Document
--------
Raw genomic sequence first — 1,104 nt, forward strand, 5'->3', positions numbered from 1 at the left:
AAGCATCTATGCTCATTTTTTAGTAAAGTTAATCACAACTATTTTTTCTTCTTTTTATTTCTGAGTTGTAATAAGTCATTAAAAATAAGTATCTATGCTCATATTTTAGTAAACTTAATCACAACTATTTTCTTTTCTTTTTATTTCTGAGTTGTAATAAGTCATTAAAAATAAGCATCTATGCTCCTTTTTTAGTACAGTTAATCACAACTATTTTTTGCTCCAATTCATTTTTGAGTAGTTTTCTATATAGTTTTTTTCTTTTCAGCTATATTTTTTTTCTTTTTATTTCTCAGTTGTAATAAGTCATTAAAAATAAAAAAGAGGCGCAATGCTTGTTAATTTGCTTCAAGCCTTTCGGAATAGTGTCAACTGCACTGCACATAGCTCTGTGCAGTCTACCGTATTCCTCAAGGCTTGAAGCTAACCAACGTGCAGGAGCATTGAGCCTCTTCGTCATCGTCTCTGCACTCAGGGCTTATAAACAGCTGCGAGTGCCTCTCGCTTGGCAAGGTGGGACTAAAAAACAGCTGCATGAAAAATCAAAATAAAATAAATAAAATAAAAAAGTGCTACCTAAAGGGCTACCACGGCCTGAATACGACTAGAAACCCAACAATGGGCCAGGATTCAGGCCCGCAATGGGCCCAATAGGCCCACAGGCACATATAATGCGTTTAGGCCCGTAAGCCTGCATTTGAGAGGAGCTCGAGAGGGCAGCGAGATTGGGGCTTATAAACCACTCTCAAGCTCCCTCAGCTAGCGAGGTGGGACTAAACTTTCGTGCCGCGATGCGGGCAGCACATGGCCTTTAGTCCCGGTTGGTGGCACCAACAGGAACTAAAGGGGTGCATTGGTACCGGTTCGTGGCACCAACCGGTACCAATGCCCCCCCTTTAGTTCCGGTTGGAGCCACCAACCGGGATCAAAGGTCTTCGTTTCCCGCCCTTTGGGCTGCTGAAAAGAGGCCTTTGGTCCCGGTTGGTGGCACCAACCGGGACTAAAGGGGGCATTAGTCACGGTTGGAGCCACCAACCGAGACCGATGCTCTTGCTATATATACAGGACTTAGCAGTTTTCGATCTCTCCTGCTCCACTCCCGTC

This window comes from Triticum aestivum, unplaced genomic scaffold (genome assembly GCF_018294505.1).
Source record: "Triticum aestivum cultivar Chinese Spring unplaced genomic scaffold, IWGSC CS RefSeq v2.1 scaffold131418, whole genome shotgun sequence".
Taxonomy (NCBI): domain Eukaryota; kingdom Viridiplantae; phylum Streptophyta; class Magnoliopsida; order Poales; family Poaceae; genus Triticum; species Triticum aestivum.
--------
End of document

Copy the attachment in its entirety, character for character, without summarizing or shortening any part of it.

Raw genomic sequence first — 1,104 nt, forward strand, 5'->3', positions numbered from 1 at the left:
AAGCATCTATGCTCATTTTTTAGTAAAGTTAATCACAACTATTTTTTCTTCTTTTTATTTCTGAGTTGTAATAAGTCATTAAAAATAAGTATCTATGCTCATATTTTAGTAAACTTAATCACAACTATTTTCTTTTCTTTTTATTTCTGAGTTGTAATAAGTCATTAAAAATAAGCATCTATGCTCCTTTTTTAGTACAGTTAATCACAACTATTTTTTGCTCCAATTCATTTTTGAGTAGTTTTCTATATAGTTTTTTTCTTTTCAGCTATATTTTTTTTCTTTTTATTTCTCAGTTGTAATAAGTCATTAAAAATAAAAAAGAGGCGCAATGCTTGTTAATTTGCTTCAAGCCTTTCGGAATAGTGTCAACTGCACTGCACATAGCTCTGTGCAGTCTACCGTATTCCTCAAGGCTTGAAGCTAACCAACGTGCAGGAGCATTGAGCCTCTTCGTCATCGTCTCTGCACTCAGGGCTTATAAACAGCTGCGAGTGCCTCTCGCTTGGCAAGGTGGGACTAAAAAACAGCTGCATGAAAAATCAAAATAAAATAAATAAAATAAAAAAGTGCTACCTAAAGGGCTACCACGGCCTGAATACGACTAGAAACCCAACAATGGGCCAGGATTCAGGCCCGCAATGGGCCCAATAGGCCCACAGGCACATATAATGCGTTTAGGCCCGTAAGCCTGCATTTGAGAGGAGCTCGAGAGGGCAGCGAGATTGGGGCTTATAAACCACTCTCAAGCTCCCTCAGCTAGCGAGGTGGGACTAAACTTTCGTGCCGCGATGCGGGCAGCACATGGCCTTTAGTCCCGGTTGGTGGCACCAACAGGAACTAAAGGGGTGCATTGGTACCGGTTCGTGGCACCAACCGGTACCAATGCCCCCCCTTTAGTTCCGGTTGGAGCCACCAACCGGGATCAAAGGTCTTCGTTTCCCGCCCTTTGGGCTGCTGAAAAGAGGCCTTTGGTCCCGGTTGGTGGCACCAACCGGGACTAAAGGGGGCATTAGTCACGGTTGGAGCCACCAACCGAGACCGATGCTCTTGCTATATATACAGGACTTAGCAGTTTTCGATCTCTCCTGCTCCACTCCCGTC

This window comes from Triticum aestivum, unplaced genomic scaffold (genome assembly GCF_018294505.1).
Source record: "Triticum aestivum cultivar Chinese Spring unplaced genomic scaffold, IWGSC CS RefSeq v2.1 scaffold131418, whole genome shotgun sequence".
Taxonomy (NCBI): domain Eukaryota; kingdom Viridiplantae; phylum Streptophyta; class Magnoliopsida; order Poales; family Poaceae; genus Triticum; species Triticum aestivum.